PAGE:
Social Security COLA rise expects to strain retirees’ finances

Social Security COLA rise expects to strain retirees’ finances

"COLA Strain"

The 2025 Social Security Cost-of-Living Adjustment (COLA) forecast suggests a small increase, causing potential financial stresses for retirees due to a rise in living costs. The lower-than-desired COLA brings new complexities to retirement planning and emphasizes the need to diversify income sources.

Interestingly, after a post-pandemic 8.7% COLA in 2023 thanks to high inflation, the highest seen within forty years, we’re expected to see a dip. Global supply chain disruptions and spiraling energy prices largely fuel this inflation. These suggest an impending climb in living costs, which could require significant adjustment to future pensions and Social Security.

Despite the 2023 COLA surge, financial difficulties persist among retirees. The Retirement Confidence Survey (RCS) reveals many struggling with healthcare and basic living expenses. The survey also highlights that many families live from paycheck-to-paycheck during retirement, an issue often overlooked during market upswings.

Financial challenges of 2025’s projected Social Security COLA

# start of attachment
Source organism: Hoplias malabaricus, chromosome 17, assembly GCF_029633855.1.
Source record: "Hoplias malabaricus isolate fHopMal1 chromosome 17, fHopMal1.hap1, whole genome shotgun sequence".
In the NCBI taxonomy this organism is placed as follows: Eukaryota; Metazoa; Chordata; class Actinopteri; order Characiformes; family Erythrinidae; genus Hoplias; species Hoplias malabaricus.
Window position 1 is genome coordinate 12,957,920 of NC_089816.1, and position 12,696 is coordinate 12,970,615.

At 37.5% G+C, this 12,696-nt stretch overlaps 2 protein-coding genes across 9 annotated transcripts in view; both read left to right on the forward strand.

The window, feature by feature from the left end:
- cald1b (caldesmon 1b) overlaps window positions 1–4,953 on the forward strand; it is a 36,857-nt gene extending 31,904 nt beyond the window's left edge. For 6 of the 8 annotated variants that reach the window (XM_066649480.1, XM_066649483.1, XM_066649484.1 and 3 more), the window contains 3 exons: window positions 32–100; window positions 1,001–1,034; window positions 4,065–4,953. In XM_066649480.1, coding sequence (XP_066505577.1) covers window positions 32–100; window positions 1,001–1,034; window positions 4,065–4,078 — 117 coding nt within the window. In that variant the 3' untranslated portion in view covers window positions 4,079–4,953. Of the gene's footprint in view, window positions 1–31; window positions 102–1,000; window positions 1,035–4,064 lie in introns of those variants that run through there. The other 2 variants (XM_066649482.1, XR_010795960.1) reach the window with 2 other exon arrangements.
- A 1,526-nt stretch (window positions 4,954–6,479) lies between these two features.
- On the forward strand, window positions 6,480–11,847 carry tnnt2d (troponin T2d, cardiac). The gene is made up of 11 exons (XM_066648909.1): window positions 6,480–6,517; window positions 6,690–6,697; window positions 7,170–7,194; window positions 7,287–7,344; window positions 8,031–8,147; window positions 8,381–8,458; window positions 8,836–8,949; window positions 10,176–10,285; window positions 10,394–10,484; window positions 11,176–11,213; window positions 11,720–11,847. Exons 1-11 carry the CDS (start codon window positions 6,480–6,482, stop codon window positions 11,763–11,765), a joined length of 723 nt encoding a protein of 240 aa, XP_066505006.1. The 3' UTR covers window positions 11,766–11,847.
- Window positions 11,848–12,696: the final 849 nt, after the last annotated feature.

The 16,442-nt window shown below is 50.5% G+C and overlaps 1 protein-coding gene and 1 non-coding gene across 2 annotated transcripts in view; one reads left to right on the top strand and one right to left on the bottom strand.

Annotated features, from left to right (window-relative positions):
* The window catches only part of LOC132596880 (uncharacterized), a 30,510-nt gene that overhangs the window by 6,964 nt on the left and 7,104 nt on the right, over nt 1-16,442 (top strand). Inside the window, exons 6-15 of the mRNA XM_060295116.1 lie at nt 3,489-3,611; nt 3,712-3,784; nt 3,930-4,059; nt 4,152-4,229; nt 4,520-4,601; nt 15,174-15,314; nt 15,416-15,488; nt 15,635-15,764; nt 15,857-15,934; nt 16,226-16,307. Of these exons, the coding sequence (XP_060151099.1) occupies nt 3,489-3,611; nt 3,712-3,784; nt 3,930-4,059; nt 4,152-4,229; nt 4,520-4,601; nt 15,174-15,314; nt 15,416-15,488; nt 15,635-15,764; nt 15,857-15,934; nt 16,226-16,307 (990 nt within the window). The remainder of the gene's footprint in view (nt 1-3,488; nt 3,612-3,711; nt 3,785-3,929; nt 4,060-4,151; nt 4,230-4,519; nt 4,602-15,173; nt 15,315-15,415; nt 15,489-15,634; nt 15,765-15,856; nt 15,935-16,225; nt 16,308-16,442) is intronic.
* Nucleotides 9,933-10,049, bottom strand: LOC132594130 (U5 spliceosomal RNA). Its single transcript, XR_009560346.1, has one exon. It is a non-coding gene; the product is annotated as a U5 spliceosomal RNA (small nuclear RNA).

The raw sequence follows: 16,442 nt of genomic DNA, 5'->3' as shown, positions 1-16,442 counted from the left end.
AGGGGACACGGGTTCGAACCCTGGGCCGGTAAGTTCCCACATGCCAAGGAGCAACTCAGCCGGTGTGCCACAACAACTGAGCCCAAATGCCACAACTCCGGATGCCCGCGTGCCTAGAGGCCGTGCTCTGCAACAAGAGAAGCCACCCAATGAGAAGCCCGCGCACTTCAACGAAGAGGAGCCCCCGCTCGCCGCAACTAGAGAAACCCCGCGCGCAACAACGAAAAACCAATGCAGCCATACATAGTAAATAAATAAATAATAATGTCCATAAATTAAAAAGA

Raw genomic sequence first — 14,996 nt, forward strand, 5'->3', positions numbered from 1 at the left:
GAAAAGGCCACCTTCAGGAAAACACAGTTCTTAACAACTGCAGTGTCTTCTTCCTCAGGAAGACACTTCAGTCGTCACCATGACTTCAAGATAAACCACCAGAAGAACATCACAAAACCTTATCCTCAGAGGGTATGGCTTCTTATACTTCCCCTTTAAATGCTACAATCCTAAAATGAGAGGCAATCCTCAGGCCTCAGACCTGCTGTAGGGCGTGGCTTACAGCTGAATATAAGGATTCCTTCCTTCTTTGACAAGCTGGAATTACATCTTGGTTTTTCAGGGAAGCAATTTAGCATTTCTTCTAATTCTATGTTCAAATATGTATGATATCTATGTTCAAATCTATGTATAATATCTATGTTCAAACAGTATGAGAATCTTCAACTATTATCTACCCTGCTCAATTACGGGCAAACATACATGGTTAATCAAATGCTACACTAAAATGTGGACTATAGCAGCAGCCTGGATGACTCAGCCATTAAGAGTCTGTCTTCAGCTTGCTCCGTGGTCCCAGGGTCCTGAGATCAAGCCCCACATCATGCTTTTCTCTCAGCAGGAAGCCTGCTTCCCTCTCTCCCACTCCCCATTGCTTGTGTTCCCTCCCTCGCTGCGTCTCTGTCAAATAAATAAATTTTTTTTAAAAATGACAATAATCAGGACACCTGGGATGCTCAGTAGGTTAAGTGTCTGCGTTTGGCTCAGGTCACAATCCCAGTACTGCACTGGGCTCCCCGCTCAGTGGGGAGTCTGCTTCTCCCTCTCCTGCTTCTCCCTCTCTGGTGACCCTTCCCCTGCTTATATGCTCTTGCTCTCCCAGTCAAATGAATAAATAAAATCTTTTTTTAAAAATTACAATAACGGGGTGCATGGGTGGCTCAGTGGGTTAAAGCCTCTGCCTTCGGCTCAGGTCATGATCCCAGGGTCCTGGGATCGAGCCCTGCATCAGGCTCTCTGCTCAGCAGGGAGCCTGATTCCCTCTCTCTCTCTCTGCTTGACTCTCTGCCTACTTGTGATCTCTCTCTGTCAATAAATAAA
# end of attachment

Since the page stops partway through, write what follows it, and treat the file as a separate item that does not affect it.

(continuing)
The survey underscores the gap between the financial preparations made before retirement and the actual retirement costs.

Craig Copeland, EBRI’s Director of Wealth Benefits, has also raised concerns about retirees’ financial situations. Referencing the confidence drop in 2023, he compared it to the 2008 global financial crisis.

The RCS survey found that due to the current year’s modest 3.2% COLA increase, about 58% of retirees may have to cut expenses drastically. The Senior Citizens League (TSCL) also noted that 71% of retirees felt their household expenses had increased more than their benefit hike. Shockingly, 53% reported depleting their emergency savings, and 43% relied heavily on their Social Security benefits for more than half of their income.

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The COLA for Social Security in 2025 may see a decrease, according to the TSCL. The difference in expenses accounted for by the Consumer Price Index for Urban Wage Earners and Clerical Workers (CPI-W) and retirees’ main expenditures, such as housing and healthcare, causes this. If it continues, Social Security benefits could see just a 2.6% COLA in 2025, which is already surpassed by current consumer price increases.


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